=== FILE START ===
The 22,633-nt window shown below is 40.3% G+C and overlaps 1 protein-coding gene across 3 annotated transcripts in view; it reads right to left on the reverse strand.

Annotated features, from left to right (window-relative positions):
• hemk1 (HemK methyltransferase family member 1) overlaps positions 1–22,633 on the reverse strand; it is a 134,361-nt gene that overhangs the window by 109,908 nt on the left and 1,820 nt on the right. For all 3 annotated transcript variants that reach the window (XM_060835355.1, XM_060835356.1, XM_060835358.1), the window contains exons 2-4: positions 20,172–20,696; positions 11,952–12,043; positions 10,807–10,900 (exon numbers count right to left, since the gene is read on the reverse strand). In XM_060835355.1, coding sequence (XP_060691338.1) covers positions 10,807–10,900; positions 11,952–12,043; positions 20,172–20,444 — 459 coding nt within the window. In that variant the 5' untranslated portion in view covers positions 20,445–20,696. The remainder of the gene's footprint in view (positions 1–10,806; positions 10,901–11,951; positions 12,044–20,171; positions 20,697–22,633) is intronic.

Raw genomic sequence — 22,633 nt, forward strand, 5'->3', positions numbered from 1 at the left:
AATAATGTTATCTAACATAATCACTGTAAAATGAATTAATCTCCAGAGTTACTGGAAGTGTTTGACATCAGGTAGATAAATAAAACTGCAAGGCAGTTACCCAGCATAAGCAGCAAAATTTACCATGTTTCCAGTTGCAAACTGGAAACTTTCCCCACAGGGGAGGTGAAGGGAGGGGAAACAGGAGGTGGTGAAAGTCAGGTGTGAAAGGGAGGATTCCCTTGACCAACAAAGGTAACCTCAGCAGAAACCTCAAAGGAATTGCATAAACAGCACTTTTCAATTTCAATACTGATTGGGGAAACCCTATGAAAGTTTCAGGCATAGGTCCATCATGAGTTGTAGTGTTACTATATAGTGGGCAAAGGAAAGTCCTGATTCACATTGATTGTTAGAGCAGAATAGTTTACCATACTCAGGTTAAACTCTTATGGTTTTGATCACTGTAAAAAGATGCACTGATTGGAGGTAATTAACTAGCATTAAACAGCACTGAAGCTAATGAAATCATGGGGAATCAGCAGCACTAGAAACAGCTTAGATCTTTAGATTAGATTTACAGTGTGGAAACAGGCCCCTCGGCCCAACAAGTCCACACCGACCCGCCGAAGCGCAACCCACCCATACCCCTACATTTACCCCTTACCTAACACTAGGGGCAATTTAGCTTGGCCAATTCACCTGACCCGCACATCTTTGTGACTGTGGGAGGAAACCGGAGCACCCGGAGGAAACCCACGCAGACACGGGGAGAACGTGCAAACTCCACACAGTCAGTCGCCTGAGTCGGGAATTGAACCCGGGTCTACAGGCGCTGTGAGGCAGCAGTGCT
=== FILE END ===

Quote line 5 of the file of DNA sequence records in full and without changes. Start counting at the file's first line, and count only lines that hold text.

AATAATGTTATCTAACATAATCACTGTAAAATGAATTAATCTCCAGAGTTACTGGAAGTGTTTGACATCAGGTAGATAAATAAAACTGCAAGGCAGTTACCCAGCATAAGCAGCAAAATTTACCATGTTTCCAGTTGCAAACTGGAAACTTTCCCCACAGGGGAGGTGAAGGGAGGGGAAACAGGAGGTGGTGAAAGTCAGGTGTGAAAGGGAGGATTCCCTTGACCAACAAAGGTAACCTCAGCAGAAACCTCAAAGGAATTGCATAAACAGCACTTTTCAATTTCAATACTGATTGGGGAAACCCTATGAAAGTTTCAGGCATAGGTCCATCATGAGTTGTAGTGTTACTATATAGTGGGCAAAGGAAAGTCCTGATTCACATTGATTGTTAGAGCAGAATAGTTTACCATACTCAGGTTAAACTCTTATGGTTTTGATCACTGTAAAAAGATGCACTGATTGGAGGTAATTAACTAGCATTAAACAGCACTGAAGCTAATGAAATCATGGGGAATCAGCAGCACTAGAAACAGCTTAGATCTTTAGATTAGATTTACAGTGTGGAAACAGGCCCCTCGGCCCAACAAGTCCACACCGACCCGCCGAAGCGCAACCCACCCATACCCCTACATTTACCCCTTACCTAACACTAGGGGCAATTTAGCTTGGCCAATTCACCTGACCCGCACATCTTTGTGACTGTGGGAGGAAACCGGAGCACCCGGAGGAAACCCACGCAGACACGGGGAGAACGTGCAAACTCCACACAGTCAGTCGCCTGAGTCGGGAATTGAACCCGGGTCTACAGGCGCTGTGAGGCAGCAGTGCT